Not long after the end of WWII, a farmer named Maurice Wilks was using a battered jeep to do some work on his farm on the Welsh island of Anglesey. Things weren’t going well. The prized piece of U.S. Army surplus kept breaking down. Finally, Wilks decided to rip the thing apart and build his own vehicle off the chassis. The four-wheel-drive result was powerful but minimal. Wilks also didn’t see the point of niceties like seat cushions, a heater or even doors. With its cracker-box body and canvas roof, his creation might have been the ugliest car in the world.
Strangely enough, it would also become one of its most luxurious.
Wilks’ homemade conveyance was the Land Rover, a vehicle that stands today as proof of one of branding’s more colorful quirks. Sometimes the ultimate in luxury is really just the ultimate in utility. Call it industrial chic. A handful of clever brands—Viking ranges, Orvis outerwear—have made fortunes out of it, but Land Rover wrote the book.
In the 1960 ad here, the vehicle that one Tom McCahill and his four hounds are posing with is a veritable copy of Wilks’ 1947 original. As McCahill attests, the car is “as rugged as a cement casket” and, with its profusion of right angles, it’s also about as stylish. And yet, the four-wheel drive Rover is “a class vehicle,” says its owner, who’s also a magazine writer and a sportsman. The mingling of these elements is integral to the marketing magic at work. The Land Rover might be a hardworking wagon, but it’s a gentleman’s wagon. Yes, m’lord, you can indeed have both.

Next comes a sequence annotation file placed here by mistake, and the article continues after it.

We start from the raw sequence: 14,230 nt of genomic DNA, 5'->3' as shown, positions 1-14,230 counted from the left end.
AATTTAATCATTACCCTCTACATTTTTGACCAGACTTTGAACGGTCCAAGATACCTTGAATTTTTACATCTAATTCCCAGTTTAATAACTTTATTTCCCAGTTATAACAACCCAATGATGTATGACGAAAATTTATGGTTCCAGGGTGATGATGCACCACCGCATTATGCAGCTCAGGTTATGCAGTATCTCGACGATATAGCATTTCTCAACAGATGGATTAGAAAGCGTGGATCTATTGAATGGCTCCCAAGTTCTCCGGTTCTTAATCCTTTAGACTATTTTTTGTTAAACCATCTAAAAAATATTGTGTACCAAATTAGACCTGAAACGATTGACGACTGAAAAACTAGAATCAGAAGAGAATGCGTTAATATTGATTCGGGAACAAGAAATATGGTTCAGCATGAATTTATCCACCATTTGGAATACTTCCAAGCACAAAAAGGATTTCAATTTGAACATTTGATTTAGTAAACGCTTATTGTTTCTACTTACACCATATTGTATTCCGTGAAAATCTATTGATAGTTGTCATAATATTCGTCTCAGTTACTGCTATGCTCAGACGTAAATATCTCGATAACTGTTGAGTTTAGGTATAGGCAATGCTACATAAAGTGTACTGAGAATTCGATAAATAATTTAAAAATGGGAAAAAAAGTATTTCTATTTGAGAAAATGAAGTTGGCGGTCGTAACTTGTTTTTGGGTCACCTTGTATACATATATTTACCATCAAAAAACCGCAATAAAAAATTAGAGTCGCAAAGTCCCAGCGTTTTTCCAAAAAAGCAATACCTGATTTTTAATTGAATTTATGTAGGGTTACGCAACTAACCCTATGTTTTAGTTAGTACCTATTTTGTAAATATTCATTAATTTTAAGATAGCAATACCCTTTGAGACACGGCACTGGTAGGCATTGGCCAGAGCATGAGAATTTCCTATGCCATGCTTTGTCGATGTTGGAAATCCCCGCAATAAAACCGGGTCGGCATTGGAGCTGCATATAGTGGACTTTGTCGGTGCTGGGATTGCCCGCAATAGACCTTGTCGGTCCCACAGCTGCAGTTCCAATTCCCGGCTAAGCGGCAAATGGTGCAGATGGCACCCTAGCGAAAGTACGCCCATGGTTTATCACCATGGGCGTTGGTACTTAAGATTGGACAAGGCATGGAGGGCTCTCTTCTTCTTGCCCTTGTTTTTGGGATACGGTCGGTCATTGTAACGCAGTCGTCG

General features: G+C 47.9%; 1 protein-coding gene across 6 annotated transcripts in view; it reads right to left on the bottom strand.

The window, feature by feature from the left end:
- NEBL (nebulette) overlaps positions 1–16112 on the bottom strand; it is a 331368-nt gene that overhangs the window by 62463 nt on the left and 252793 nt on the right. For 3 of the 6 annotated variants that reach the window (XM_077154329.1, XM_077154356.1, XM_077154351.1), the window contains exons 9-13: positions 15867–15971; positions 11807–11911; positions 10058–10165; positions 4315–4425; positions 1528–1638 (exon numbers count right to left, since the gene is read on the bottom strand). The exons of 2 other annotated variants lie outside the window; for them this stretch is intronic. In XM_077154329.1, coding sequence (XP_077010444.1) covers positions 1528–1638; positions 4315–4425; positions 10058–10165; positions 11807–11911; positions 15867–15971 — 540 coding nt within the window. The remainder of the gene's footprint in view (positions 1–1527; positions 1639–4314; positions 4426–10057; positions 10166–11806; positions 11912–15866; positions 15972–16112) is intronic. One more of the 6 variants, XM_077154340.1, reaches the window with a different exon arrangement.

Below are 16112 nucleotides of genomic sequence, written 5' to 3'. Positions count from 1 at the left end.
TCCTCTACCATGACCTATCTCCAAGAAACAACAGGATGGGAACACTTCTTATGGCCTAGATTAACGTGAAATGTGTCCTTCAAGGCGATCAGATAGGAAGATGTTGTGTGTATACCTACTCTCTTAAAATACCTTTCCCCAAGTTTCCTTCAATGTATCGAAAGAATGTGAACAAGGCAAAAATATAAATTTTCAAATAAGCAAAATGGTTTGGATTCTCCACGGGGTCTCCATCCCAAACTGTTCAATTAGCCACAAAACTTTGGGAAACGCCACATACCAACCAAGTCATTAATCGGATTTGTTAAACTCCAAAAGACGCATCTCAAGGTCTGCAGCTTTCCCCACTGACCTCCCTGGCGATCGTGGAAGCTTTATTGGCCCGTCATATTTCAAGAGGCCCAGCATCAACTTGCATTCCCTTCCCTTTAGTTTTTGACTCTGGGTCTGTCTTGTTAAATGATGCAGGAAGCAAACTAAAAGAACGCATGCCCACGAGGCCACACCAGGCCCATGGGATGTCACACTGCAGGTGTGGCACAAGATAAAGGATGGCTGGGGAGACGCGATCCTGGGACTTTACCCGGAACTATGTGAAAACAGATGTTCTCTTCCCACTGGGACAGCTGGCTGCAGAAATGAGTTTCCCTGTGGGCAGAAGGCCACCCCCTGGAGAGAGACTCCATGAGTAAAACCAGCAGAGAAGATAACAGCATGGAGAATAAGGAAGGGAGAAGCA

“The image of it was basically what you took on safari to go shooting tigers,” said Christopher Cedergren, president of L.A.-based brand consulting firm Iceology. “It was very rugged but also an eccentric’s car. You had to have a lot of money for one. This 1960 ad shows the original model, but ever since then, every model that’s come out has represented an evolution of the concept from a design and conceptual perspective.”
Evolve, it did. In 1970, Land Rover introduced the Range Rover, which integrated the brand’s famed performance features (4WD with a 3.5 litre V8) with more civilized trappings (sporty paint job, cigar lighter). Ads spoke of “roughing it in luxury” in a vehicle that was as much home in the Serengeti as in St. Moritz. And it’s that same mingling of disparate elements—the industrial and domestic, the rough and refined, cold steel and soft suede—that forms the core of the brand’s identity today, as the 2013 ad clearly shows.
There’s an unspoken conceit to all of this, of course. Most owners of this “estate car” don’t own estates, and the closest they’ll come to going on safari is taking the kids to the zoo. Still, industrial chic has always been more about the satisfaction of owning a piece of kick-ass machinery even if you’ll never put it through its paces. A handful of other car brands (anyone remember Hummer?) have tried this same trick, but only Land Rover truly pulled it off in the global marketplace. “It’s one of the most iconic brands out there,” Cedergren said. “Synonymous with luxury and sophistication but also ruggedness and durability.” It’s not as easy as it looks—especially since, as Land Rover first taught us, ugly can be very attractive.